The Hive Learning Networks Track
The Hive track is exactly what you might expect: a community gathering of Hive members and the Hive-curious, people united to create a transcendent learning ecosystem in their respective cities or nations by promoting web literacy, digital media production and creating an openly networked environment of service providers and learning spaces. These are solutionaries, ready to tackle the unique challenges – both obstacles and opportunities – in their local neighborhoods. They are ready to bring innovative programs, projects, platforms, and products to their communities and bring us all one step closer to our goals.
The track consists of meetups, fireside chats, a number of sessions organized as an “Action Incubator”, a Maker Party, and opportunities to showcase our work. We open the festival with a global meetup on Friday night, which convenes a conversation around the Hive goals and the principles of connected learning. Then we dive right in.
Our Friday evening meetup is immediately followed by the first session in our Action Incubator: Identifying Challenges – participants will identify obstacles that stand in their way of enacting our shared goals and a connected learning ecosystem in their local community, or identify the opportunities that might get them there. Then we will sort these challenges by affinity and reveal shared challenge areas that we all face in this work. Prepared with these shared goals, learning principles and challenge areas in mind, we will go forth and engage with all that MozFest has to offer with a collaborative, unified clarity of purpose.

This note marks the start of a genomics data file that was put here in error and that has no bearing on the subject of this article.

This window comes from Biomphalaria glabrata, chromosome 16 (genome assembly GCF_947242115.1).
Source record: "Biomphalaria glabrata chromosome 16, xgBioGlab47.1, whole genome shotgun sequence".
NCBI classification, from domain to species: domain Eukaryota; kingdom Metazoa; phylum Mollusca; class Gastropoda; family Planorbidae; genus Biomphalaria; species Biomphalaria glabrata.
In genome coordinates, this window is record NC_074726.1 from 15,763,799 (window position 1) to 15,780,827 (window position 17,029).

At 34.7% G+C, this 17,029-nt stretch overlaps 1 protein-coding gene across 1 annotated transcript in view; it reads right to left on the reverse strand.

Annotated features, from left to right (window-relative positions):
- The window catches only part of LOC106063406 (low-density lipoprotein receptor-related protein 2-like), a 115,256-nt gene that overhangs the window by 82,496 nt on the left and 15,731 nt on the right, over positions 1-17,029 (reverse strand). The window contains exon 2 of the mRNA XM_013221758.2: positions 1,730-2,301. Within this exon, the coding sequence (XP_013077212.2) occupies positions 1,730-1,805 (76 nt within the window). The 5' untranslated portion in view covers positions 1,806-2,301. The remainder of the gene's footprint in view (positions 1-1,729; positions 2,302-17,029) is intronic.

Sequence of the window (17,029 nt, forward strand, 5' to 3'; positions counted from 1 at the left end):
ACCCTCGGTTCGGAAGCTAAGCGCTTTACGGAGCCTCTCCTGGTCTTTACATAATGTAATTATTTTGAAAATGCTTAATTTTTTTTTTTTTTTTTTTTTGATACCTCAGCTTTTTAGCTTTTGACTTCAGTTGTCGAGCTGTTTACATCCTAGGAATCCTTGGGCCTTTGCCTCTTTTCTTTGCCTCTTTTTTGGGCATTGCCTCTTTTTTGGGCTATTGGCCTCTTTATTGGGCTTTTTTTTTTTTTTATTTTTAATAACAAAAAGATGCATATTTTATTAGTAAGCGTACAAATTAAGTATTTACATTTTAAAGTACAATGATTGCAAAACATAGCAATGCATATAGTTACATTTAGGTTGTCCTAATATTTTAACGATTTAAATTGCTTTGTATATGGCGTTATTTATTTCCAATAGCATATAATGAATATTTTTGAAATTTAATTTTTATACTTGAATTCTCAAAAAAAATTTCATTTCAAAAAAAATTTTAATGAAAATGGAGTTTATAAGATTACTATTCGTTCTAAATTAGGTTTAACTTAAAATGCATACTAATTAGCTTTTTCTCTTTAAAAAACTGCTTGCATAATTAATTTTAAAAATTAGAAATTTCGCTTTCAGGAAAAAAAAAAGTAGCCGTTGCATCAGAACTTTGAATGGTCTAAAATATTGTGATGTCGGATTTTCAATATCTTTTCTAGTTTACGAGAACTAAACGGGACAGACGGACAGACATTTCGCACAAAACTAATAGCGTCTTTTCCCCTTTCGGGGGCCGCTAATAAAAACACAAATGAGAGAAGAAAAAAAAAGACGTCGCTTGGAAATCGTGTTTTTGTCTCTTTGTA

Sound familiar? This process is modeled after our work in establishing Hive Chicago Moonshots, complemented by the creative insights and work of our sister Hive Networks around the globe. This is where our Moonshot Representatives get to provide guidance and support to the community. As experts in identifying shared challenges and organizing a community to action, the Moonshot Reps will play an important part in connecting and supporting attendees to the Hive Track at MozFest. Their existing Moonshots may also serve to help organize our global peers’ obstacles and opportunities into similar challenge areas.